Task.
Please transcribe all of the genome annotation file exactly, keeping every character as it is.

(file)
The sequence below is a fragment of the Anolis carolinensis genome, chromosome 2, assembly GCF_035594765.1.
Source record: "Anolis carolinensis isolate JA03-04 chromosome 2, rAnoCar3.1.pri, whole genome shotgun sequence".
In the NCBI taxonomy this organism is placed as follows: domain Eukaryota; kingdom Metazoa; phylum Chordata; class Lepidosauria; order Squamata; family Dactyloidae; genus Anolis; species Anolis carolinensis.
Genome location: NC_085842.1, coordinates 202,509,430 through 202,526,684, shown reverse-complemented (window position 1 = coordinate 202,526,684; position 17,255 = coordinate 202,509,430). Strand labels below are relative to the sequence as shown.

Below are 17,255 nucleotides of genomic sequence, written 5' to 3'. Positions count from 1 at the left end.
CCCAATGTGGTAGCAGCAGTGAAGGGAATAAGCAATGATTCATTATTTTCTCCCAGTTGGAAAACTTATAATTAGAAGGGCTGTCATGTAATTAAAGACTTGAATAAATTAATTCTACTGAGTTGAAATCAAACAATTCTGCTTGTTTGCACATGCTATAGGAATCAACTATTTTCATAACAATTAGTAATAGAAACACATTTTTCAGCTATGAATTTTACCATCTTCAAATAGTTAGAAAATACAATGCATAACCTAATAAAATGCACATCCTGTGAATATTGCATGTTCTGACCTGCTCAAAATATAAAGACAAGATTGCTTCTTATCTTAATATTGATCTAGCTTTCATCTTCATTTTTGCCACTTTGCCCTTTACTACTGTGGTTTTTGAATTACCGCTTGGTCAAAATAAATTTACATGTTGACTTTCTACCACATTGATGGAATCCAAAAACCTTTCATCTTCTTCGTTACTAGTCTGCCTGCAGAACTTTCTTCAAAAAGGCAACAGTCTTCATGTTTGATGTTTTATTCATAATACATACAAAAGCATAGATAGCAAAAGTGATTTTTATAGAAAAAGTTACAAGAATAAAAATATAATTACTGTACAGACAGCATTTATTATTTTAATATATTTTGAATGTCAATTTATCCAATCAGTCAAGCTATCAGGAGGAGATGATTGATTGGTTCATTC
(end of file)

The sequence below is a fragment of the Anolis carolinensis genome, chromosome 2, assembly GCF_035594765.1.
Source record: "Anolis carolinensis isolate JA03-04 chromosome 2, rAnoCar3.1.pri, whole genome shotgun sequence".
In the NCBI taxonomy this organism is placed as follows: domain Eukaryota; kingdom Metazoa; phylum Chordata; class Lepidosauria; order Squamata; family Dactyloidae; genus Anolis; species Anolis carolinensis.
Genome location: NC_085842.1, coordinates 202,509,430 through 202,526,684, shown reverse-complemented (window position 1 = coordinate 202,526,684; position 17,255 = coordinate 202,509,430). Strand labels below are relative to the sequence as shown.

Below are 17,255 nucleotides of genomic sequence, written 5' to 3'. Positions count from 1 at the left end.
CCCAATGTGGTAGCAGCAGTGAAGGGAATAAGCAATGATTCATTATTTTCTCCCAGTTGGAAAACTTATAATTAGAAGGGCTGTCATGTAATTAAAGACTTGAATAAATTAATTCTACTGAGTTGAAATCAAACAATTCTGCTTGTTTGCACATGCTATAGGAATCAACTATTTTCATAACAATTAGTAATAGAAACACATTTTTCAGCTATGAATTTTACCATCTTCAAATAGTTAGAAAATACAATGCATAACCTAATAAAATGCACATCCTGTGAATATTGCATGTTCTGACCTGCTCAAAATATAAAGACAAGATTGCTTCTTATCTTAATATTGATCTAGCTTTCATCTTCATTTTTGCCACTTTGCCCTTTACTACTGTGGTTTTTGAATTACCGCTTGGTCAAAATAAATTTACATGTTGACTTTCTACCACATTGATGGAATCCAAAAACCTTTCATCTTCTTCGTTACTAGTCTGCCTGCAGAACTTTCTTCAAAAAGGCAACAGTCTTCATGTTTGATGTTTTATTCATAATACATACAAAAGCATAGATAGCAAAAGTGATTTTTATAGAAAAAGTTACAAGAATAAAAATATAATTACTGTACAGACAGCATTTATTATTTTAATATATTTTGAATGTCAATTTATCCAATCAGTCAAGCTATCAGGAGGAGATGATTGATTGGTTCATTC